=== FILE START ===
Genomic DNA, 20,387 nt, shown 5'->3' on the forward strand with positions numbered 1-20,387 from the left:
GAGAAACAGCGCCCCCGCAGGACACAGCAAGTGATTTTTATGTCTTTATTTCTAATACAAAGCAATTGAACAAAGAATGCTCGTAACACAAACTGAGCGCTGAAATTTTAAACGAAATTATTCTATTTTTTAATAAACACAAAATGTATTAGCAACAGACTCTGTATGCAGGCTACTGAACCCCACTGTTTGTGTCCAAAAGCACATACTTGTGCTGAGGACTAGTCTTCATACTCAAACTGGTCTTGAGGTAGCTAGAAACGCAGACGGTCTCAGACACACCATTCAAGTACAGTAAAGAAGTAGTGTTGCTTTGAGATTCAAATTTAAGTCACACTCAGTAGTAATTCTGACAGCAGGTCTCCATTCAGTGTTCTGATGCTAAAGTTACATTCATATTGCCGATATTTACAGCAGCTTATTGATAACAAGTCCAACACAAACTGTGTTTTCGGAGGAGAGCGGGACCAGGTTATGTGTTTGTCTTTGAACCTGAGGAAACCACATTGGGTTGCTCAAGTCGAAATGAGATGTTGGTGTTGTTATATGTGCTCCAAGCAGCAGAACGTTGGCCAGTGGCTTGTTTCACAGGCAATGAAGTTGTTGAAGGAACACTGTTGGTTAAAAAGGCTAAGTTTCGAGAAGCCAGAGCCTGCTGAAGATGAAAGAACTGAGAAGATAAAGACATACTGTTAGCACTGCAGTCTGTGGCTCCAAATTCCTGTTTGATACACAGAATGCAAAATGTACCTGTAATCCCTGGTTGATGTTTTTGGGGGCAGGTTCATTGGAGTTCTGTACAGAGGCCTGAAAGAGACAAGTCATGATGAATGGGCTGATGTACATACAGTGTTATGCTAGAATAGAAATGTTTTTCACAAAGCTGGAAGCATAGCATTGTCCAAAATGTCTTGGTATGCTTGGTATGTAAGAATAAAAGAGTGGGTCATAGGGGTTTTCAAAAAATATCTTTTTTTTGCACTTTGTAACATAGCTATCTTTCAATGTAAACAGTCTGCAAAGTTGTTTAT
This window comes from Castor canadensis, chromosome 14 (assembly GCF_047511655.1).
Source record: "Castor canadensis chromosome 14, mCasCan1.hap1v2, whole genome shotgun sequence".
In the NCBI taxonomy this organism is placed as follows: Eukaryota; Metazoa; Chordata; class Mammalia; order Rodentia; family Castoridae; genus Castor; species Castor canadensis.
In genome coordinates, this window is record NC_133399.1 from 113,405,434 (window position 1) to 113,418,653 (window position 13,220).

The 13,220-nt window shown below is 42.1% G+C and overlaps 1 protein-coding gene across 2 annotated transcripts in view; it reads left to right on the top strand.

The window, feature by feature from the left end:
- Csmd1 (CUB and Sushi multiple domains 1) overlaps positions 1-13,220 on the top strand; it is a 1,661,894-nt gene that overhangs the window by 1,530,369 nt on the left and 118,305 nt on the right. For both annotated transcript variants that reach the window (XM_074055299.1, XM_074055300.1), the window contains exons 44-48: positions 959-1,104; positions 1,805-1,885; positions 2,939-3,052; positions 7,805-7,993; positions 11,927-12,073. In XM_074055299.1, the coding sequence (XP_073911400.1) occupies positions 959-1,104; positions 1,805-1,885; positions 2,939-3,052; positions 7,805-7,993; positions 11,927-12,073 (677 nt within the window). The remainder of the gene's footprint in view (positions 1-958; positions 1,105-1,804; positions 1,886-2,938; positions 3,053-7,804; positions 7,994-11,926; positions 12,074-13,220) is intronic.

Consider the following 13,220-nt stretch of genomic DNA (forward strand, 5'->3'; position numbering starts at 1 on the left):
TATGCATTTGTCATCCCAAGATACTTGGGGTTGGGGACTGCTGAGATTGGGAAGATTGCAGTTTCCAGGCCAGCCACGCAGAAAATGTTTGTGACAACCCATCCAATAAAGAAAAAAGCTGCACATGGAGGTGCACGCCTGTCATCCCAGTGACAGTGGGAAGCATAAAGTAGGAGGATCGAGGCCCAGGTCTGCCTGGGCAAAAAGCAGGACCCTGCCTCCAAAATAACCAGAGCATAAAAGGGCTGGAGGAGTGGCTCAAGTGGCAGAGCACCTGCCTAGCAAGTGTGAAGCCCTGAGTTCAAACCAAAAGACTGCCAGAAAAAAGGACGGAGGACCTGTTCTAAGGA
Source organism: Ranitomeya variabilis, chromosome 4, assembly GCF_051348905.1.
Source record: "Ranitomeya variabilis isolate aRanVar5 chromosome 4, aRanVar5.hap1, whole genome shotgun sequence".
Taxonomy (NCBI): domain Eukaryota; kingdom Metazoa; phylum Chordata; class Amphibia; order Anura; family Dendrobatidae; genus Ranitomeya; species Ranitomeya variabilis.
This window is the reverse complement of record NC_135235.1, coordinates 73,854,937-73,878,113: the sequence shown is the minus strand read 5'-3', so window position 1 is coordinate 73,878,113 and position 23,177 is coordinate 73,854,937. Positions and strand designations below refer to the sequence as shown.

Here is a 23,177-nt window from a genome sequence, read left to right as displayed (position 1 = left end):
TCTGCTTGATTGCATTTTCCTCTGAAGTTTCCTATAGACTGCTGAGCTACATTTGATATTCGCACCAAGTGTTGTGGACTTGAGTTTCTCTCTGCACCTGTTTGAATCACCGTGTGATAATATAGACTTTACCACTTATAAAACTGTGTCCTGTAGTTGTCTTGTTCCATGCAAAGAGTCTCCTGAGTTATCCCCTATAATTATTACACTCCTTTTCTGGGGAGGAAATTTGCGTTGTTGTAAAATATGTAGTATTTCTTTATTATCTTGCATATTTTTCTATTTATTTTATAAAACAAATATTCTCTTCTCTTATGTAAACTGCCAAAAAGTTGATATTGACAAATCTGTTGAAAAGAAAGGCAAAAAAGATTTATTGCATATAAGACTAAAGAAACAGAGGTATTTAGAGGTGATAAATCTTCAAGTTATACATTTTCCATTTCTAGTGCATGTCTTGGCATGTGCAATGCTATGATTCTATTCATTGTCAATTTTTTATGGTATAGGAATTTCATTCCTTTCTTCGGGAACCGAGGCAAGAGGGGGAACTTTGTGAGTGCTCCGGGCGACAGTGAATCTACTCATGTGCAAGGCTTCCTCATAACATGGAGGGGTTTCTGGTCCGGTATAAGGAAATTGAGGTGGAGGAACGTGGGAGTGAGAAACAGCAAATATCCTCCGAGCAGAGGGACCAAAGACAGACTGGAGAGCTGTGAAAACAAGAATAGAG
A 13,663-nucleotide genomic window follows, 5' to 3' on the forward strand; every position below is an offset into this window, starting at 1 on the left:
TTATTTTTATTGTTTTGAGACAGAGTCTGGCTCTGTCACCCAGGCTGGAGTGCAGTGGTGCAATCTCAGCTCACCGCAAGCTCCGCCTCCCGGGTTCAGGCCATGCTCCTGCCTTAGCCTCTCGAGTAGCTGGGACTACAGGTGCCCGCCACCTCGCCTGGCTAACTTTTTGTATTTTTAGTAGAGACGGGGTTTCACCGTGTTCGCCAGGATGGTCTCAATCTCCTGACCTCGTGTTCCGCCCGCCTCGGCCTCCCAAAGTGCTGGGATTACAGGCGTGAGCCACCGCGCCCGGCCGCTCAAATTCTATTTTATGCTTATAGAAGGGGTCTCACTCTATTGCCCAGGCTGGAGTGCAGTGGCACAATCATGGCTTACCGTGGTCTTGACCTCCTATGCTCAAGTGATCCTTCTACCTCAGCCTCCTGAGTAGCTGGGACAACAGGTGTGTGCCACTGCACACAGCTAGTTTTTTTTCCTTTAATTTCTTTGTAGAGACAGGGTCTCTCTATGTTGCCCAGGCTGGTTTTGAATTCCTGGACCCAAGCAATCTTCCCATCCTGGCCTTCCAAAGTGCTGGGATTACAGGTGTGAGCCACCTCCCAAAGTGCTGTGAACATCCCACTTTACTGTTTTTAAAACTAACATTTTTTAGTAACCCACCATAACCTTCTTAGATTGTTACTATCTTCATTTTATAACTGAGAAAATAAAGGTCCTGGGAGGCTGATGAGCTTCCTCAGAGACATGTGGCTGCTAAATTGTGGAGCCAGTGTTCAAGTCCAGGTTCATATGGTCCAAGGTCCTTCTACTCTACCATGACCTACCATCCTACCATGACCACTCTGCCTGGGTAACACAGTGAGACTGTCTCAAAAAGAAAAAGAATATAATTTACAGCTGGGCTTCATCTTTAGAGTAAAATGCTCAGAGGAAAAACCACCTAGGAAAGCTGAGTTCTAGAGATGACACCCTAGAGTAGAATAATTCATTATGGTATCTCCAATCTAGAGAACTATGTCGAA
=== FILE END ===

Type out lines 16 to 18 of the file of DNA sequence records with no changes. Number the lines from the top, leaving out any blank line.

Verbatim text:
Here is a 23,177-nt window from a genome sequence, read left to right as displayed (position 1 = left end):
TCTGCTTGATTGCATTTTCCTCTGAAGTTTCCTATAGACTGCTGAGCTACATTTGATATTCGCACCAAGTGTTGTGGACTTGAGTTTCTCTCTGCACCTGTTTGAATCACCGTGTGATAATATAGACTTTACCACTTATAAAACTGTGTCCTGTAGTTGTCTTGTTCCATGCAAAGAGTCTCCTGAGTTATCCCCTATAATTATTACACTCCTTTTCTGGGGAGGAAATTTGCGTTGTTGTAAAATATGTAGTATTTCTTTATTATCTTGCATATTTTTCTATTTATTTTATAAAACAAATATTCTCTTCTCTTATGTAAACTGCCAAAAAGTTGATATTGACAAATCTGTTGAAAAGAAAGGCAAAAAAGATTTATTGCATATAAGACTAAAGAAACAGAGGTATTTAGAGGTGATAAATCTTCAAGTTATACATTTTCCATTTCTAGTGCATGTCTTGGCATGTGCAATGCTATGATTCTATTCATTGTCAATTTTTTATGGTATAGGAATTTCATTCCTTTCTTCGGGAACCGAGGCAAGAGGGGGAACTTTGTGAGTGCTCCGGGCGACAGTGAATCTACTCATGTGCAAGGCTTCCTCATAACATGGAGGGGTTTCTGGTCCGGTATAAGGAAATTGAGGTGGAGGAACGTGGGAGTGAGAAACAGCAAATATCCTCCGAGCAGAGGGACCAAAGACAGACTGGAGAGCTGTGAAAACAAGAATAGAG
A 13,663-nucleotide genomic window follows, 5' to 3' on the forward strand; every position below is an offset into this window, starting at 1 on the left: